Tinnitus, the phantom perception of sound in absence of an external sound source, is a prevalent hearing disorder. To date, the exact neural and molecular mechanisms underlying tinnitus are not known. Tinnitus is associated with a number of otological diseases and clinical conditions; however, almost 50% of tinnitus cases are not attributable to any known cause (Stouffer & Tyler, 1990). There is likely a genetic component to tinnitus (Sand et al, 2007). A critical gap in the knowledge base is how to clinically identify those who are genetically predisposed to tinnitus well before they acquire this hearing health issue. The short-term goal of this R21 Early Career Research PAR 16-057 application, entitled ?Tinnitus: Audiological measures and genetic susceptibility,? is to identify detailed phenotypic and genotypic profiles of chronic tinnitus in young adults. The application is proposed by a team of researchers: The PI is Ishan Bhatt, Ph.D. in audiology (CCC-A, FAAA), who is working with Co-PI?s Jason Wilder, Ph.D. in genetics, Jin Wang, Ph.D. in statistics, and Raquel Dias, Ph.D. in Bioinformatics. This project will fill the gap in knowledge by identifying the critical variables associated with a genetic predisposition to CT. This investigation will include college-aged young participants to control for age- related confounding variables such as systemic diseases and hearing loss. According to the PI?s pilot study (Bhatt, 2017a), the estimated prevalence of chronic tinnitus (CT), acute tinnitus (AT) and no tinnitus (NT) is around 8%, 13% and 79%, respectively. To accomplish our short-term goal, we will conduct a case-control- control exonic genome-wide association study (GWAS) (N = 300) in which subjects will be divided into three groups: those with (1) CT (tinnitus for > 1 year; n=100), (2) AT (tinnitus for ? 1 year, presumably due to acute environmental exposure; n=100); and (3) NT (no experience of tinnitus in a lifetime; n=100).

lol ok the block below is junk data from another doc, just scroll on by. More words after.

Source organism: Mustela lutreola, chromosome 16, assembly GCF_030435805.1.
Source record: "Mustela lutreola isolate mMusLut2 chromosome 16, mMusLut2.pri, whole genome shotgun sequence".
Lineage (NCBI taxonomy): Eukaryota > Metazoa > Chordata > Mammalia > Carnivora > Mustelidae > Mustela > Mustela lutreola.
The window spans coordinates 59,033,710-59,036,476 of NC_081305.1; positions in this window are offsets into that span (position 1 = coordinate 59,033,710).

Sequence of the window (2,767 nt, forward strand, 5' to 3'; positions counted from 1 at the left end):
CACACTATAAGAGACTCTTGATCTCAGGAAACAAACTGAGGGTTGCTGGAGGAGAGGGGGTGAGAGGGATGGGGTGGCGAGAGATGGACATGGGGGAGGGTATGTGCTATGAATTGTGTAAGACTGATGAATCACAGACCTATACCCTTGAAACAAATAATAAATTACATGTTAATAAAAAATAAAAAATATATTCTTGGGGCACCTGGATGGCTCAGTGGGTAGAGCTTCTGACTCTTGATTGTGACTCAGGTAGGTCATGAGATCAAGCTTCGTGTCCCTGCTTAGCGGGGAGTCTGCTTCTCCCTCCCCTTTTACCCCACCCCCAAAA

The Specific Aims are: (1) to identify associations between exonic Single Nucleotide Polymorhisms (SNPs) and tinnitus phenotype. Based on the criteria laid out in the preliminary studies (Bhatt, 2017a; Bhatt et al., 2016; Phillip et al., 2015), our working hypothesis is that causal SNPs will exhibit a higher frequency of a specific genotype for subjects with CT compared to subjects with AT and NT. (2) To identify association between selected SNPs in a candidate set of genes and audiologic measures among subjects with CT, AT and NT, Based on our preliminary studies (Bhatt et al., 2016, Phillips et al., 2015), our working hypothesis is that subjects with causal alleles for CT will exhibit pathophysiological variation in the audiometric measures. Significance: Successful completion of this project will enable us to identify phenotypic and genotypic profiles of CT. This will help us to achieve our long term goal, which is to develop a genetic Risk Profile that can be used by health-care providers, and educators (e.g., health professionals, music and industrial arts teachers) to identify individuals genetically at risk for CT.
Tinnitus, the phantom perception of sound in absence of an external sound source, is a prevalent hearing disorder. The short-term goal of this study is to identify detailed phenotypic and genotypic profiles of chronic tinnitus in college-aged young adults. The relevance of the project to public health is reflected in the long-term goal, which is to construct a genetic risk profile which can be used by health-care providers and educators to identify individuals genetically at risk for chronic tinnitus.